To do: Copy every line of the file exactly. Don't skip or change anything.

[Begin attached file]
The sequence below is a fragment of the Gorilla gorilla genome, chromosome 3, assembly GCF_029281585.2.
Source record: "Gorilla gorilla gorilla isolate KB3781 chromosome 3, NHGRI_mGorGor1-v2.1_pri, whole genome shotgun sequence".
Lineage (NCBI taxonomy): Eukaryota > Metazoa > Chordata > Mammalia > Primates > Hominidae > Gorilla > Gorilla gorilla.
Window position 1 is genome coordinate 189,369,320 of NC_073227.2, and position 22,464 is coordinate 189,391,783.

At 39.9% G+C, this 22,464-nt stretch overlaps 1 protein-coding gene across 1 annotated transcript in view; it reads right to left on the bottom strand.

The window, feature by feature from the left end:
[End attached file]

The sequence below is a fragment of the Gorilla gorilla genome, chromosome 3, assembly GCF_029281585.2.
Source record: "Gorilla gorilla gorilla isolate KB3781 chromosome 3, NHGRI_mGorGor1-v2.1_pri, whole genome shotgun sequence".
Lineage (NCBI taxonomy): Eukaryota > Metazoa > Chordata > Mammalia > Primates > Hominidae > Gorilla > Gorilla gorilla.
Window position 1 is genome coordinate 189,369,320 of NC_073227.2, and position 22,464 is coordinate 189,391,783.

At 39.9% G+C, this 22,464-nt stretch overlaps 1 protein-coding gene across 1 annotated transcript in view; it reads right to left on the bottom strand.

The window, feature by feature from the left end: